Tower Hamlets sees second highest hike in London councils paying staff £100k+
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Tower Hamlets Council has the second highest increase in the number of employees earning over £100,000, according to a report out today.
The TaxPayers’ Alliance study shows there were 11 council staff earning over £100k during the 2014-2015 financial year, but the figures rose to 18 during 2015-2016.
The highest remuneration went to the head of education who scooped £233,637 followed by the director of development and renewal who netted £159,417. The names of the post-holders were not reported.
Chief executive Will Tuckley - who joined the council in October 2015 - received £99,951 over six months in renumeration with the head of paid service Stephen Halsey seeing a £78,000 drop from £186,333 two years ago to £108,252 last year.
The Town Hall Rich List report’s release comes after councillors voted through a 5 per cent council tax increase to meet the costs of social care and £75m worth of cuts in February.
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A Tower Hamlets spokesman said: “Providing first class public services alongside value for money is a key priority for the council.
“The period of time covered by these figures does include times where a number of roles were filled on an interim basis as the council reorganised the senior management team. The amounts listed will also include one off payments made as part of redundancy packages.
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“However, given the size and scope of our organisation, and how our services have such a direct impact on the lives of many thousands of residents and local organisations, the level of pay for our staff at all levels does seeks to represent a fair pay that reflects the often complex and changing nature of our work.”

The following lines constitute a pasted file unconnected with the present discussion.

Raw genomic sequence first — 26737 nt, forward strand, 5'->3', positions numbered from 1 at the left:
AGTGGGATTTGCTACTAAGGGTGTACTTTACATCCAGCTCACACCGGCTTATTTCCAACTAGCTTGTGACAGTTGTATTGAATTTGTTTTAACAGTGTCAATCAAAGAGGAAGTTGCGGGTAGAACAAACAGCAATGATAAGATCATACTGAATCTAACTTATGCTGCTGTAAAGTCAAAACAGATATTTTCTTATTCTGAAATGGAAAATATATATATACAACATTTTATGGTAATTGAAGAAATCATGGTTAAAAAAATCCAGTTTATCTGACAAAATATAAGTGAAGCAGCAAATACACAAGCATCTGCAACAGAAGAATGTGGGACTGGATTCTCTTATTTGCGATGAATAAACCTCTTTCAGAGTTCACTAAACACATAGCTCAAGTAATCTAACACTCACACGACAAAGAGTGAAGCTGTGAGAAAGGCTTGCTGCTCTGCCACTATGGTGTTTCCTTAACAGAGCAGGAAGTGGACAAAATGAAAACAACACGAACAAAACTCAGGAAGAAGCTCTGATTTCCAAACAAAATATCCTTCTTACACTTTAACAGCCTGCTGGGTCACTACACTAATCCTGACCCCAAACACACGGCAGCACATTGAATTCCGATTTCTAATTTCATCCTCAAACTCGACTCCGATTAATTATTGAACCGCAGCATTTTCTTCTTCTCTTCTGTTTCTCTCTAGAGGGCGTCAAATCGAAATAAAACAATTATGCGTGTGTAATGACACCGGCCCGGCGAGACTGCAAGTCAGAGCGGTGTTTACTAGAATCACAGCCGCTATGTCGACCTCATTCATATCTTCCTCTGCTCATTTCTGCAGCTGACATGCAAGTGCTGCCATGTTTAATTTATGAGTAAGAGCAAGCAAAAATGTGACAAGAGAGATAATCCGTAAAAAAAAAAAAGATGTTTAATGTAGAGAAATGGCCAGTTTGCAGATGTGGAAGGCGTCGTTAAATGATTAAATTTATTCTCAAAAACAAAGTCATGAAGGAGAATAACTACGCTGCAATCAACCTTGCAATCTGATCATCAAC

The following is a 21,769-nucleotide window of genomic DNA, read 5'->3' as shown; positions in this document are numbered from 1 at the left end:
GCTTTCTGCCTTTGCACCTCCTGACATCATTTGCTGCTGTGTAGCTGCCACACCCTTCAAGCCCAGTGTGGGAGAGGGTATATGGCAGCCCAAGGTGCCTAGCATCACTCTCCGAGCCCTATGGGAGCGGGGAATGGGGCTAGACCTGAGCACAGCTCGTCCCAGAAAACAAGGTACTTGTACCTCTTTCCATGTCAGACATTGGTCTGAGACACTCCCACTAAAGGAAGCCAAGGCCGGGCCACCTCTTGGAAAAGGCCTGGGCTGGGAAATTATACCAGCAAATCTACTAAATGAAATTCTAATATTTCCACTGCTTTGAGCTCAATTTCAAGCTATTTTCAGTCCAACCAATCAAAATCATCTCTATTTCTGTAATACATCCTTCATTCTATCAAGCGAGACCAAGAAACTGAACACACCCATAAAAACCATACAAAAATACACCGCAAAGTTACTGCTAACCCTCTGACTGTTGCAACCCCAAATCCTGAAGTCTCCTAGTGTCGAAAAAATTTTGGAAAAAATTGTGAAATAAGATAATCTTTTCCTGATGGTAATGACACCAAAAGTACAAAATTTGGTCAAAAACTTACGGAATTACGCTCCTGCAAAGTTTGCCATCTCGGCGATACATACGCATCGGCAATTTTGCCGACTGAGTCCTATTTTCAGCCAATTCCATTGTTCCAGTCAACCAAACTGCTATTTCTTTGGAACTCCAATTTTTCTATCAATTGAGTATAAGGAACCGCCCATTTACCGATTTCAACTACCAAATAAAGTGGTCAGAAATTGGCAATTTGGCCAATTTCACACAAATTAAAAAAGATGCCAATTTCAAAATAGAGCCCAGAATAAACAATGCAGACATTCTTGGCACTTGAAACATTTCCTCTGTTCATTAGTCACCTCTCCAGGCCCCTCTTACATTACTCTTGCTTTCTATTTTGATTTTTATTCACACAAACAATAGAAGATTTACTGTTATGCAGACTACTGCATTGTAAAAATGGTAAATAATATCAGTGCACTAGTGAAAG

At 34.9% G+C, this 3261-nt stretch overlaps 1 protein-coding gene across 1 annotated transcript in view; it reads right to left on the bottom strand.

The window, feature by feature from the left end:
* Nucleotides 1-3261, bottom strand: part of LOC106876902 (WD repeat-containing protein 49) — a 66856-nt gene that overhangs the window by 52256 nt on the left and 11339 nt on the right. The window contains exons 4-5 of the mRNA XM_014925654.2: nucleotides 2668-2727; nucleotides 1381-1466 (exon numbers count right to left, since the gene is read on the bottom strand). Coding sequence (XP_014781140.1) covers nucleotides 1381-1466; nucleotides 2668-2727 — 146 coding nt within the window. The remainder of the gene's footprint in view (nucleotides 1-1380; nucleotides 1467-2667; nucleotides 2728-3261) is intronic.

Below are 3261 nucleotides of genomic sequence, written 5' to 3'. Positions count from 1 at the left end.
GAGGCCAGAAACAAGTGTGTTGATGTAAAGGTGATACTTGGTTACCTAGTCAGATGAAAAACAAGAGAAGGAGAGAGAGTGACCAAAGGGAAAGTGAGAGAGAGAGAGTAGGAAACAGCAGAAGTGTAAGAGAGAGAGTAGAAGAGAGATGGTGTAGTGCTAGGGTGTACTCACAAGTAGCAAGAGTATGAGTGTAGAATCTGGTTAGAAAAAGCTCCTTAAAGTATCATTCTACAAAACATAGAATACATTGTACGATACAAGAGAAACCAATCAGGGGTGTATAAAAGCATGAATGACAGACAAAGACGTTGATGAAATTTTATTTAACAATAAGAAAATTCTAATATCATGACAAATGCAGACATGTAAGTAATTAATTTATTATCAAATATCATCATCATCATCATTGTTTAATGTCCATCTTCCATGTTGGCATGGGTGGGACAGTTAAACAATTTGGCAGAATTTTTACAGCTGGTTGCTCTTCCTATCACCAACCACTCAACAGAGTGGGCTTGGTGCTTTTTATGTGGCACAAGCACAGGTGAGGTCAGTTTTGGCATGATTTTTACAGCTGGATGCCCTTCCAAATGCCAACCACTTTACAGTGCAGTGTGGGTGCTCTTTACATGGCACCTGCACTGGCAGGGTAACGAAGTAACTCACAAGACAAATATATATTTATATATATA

The total remuneration figures include salary, benefits, expenses, bonuses, redundancy payments and employer’s pension contributions.
In London the council with the biggest rise was Southwark where 45 staff earned £100,000 or more while Kingston-upon-Thames’s chief executive Bruce McDonald received the largest remuneration package of £387,000.
Chief executive of the TaxPayers’ Alliance John O’Connell said: “The average council tax bill has gone up by more than £900 over the last twenty years and spending has gone through the roof.
“Disappointingly, many local authorities are now responding to financial reality through further tax rises and reducing services rather than scaling back top pay.
“Many town hall bosses are continuing to pocket huge remuneration packages. The sheer scale of these packages raises serious questions about efficiency and priorities,” he said.
According to the Office for National Statistics, the average weekly pay before tax for full time employees in 2016 was £539 resulting in a gross average salary of £28,028.